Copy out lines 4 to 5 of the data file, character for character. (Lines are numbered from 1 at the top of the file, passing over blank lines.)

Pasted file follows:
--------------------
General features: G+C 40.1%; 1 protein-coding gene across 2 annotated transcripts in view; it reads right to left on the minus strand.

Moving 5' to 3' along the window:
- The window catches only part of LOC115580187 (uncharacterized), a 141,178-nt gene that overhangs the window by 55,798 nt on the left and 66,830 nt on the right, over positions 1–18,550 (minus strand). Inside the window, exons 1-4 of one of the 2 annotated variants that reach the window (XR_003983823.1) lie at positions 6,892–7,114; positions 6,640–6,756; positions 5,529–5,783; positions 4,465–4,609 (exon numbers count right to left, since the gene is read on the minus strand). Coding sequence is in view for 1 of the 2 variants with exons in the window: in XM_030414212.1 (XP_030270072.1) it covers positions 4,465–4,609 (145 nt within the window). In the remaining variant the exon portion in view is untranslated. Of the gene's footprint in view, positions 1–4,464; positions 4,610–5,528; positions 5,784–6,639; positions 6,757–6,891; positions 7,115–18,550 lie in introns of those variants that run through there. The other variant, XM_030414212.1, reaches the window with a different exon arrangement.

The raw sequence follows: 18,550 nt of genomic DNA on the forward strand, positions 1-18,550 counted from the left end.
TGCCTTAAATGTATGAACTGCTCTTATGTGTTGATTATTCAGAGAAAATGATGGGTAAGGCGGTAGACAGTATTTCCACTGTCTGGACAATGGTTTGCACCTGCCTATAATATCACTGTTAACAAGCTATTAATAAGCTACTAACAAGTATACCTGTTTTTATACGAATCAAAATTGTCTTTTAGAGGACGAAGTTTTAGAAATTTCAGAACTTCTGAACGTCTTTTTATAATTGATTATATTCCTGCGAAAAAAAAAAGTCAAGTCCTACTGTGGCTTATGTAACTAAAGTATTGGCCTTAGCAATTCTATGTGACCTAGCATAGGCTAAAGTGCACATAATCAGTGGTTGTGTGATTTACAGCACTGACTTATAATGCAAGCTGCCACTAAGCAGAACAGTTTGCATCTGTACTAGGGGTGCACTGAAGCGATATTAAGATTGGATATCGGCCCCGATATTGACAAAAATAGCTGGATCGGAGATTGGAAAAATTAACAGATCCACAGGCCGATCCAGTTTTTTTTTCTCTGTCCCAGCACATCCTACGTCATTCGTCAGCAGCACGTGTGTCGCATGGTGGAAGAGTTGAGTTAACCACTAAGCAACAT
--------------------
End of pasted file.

The raw sequence follows: 18,550 nt of genomic DNA on the forward strand, positions 1-18,550 counted from the left end.
TGCCTTAAATGTATGAACTGCTCTTATGTGTTGATTATTCAGAGAAAATGATGGGTAAGGCGGTAGACAGTATTTCCACTGTCTGGACAATGGTTTGCACCTGCCTATAATATCACTGTTAACAAGCTATTAATAAGCTACTAACAAGTATACCTGTTTTTATACGAATCAAAATTGTCTTTTAGAGGACGAAGTTTTAGAAATTTCAGAACTTCTGAACGTCTTTTTATAATTGATTATATTCCTGCGAAAAAAAAAAGTCAAGTCCTACTGTGGCTTATGTAACTAAAGTATTGGCCTTAGCAATTCTATGTGACCTAGCATAGGCTAAAGTGCACATAATCAGTGGTTGTGTGATTTACAGCACTGACTTATAATGCAAGCTGCCACTAAGCAGAACAGTTTGCATCTGTACTAGGGGTGCACTGAAGCGATATTAAGATTGGATATCGGCCCCGATATTGACAAAAATAGCTGGATCGGAGATTGGAAAAATTAACAGATCCACAGGCCGATCCAGTTTTTTTTTCTCTGTCCCAGCACATCCTACGTCATTCGTCAGCAGCACGTGTGTCGCATGGTGGAAGAGTTGAGTTAACCACTAAGCAACAT